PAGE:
The gap between poorer students and their more affluent peers attending university has widened to the largest gap for 14 years, figures show. Better-off pupils are still significantly more likely to go to university than their more disadvantaged peers and the gap between the two groups – 19.1 percentage points – is the widest it has been since 2005/06.
Data from the Department for Education (DfE) shows that 26.6% of pupils in England who received free school meals (FSMs) at the age of 15 went on to university in 2019/20, compared with 45.7% of those who did not receive meals. It comes as leading universities are under pressure to widen access to different groups of students, including those from disadvantaged backgrounds.
The gap is widespread
The gap between the numbers of disadvantaged and non-disadvantaged students entering more selective universities also widened in 2019/20. Only 4% of pupils eligible for FSMs progressed to high-tariff institutions – universities with higher entry requirements – by the age of 19, compared with 12% of those not eligible for FSMs, the figures show.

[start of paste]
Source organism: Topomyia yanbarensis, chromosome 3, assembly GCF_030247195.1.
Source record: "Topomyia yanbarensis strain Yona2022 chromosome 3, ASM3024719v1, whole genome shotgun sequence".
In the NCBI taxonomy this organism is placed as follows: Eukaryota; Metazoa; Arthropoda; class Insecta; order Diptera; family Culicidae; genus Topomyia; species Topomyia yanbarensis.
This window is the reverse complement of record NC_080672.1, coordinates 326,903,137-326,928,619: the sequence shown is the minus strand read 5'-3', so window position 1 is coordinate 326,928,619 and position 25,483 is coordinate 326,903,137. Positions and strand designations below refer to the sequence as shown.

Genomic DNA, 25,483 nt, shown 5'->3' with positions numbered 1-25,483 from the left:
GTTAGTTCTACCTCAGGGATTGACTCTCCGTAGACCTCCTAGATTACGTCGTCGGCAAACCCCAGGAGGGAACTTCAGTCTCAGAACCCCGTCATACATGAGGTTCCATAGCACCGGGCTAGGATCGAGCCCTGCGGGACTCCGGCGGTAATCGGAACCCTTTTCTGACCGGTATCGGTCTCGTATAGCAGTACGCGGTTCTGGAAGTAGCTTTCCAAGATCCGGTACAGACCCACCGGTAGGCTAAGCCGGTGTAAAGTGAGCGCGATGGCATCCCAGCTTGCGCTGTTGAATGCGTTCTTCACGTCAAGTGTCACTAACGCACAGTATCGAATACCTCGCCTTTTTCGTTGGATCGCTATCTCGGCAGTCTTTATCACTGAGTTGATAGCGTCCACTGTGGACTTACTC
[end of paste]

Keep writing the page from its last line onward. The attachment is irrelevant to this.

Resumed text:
The DfE analysis found that white British males who were eligible for FSMs are among the least likely to progress to university by the age of 19 (12.6%) – and the progression rate has fallen for the second year in a row. And while the progression rate for Black pupils has increased by more than any other ethnic group – from 44.1% in 2009/10 to 59.9% in 2019/20 – the rate has only increased by 0.1 percentage points since 2016/17.
The government’s Widening Participation in Higher Education report also reveals significant regional differences across England in the likelihood of getting university places. Almost half (48.5%) of FSM pupils in inner London progressed to university by the age of 19 in 2019/20, compared with fewer than a fifth in the South West (17.1%), the East Midlands (18.7%) and the South East (18.7%).
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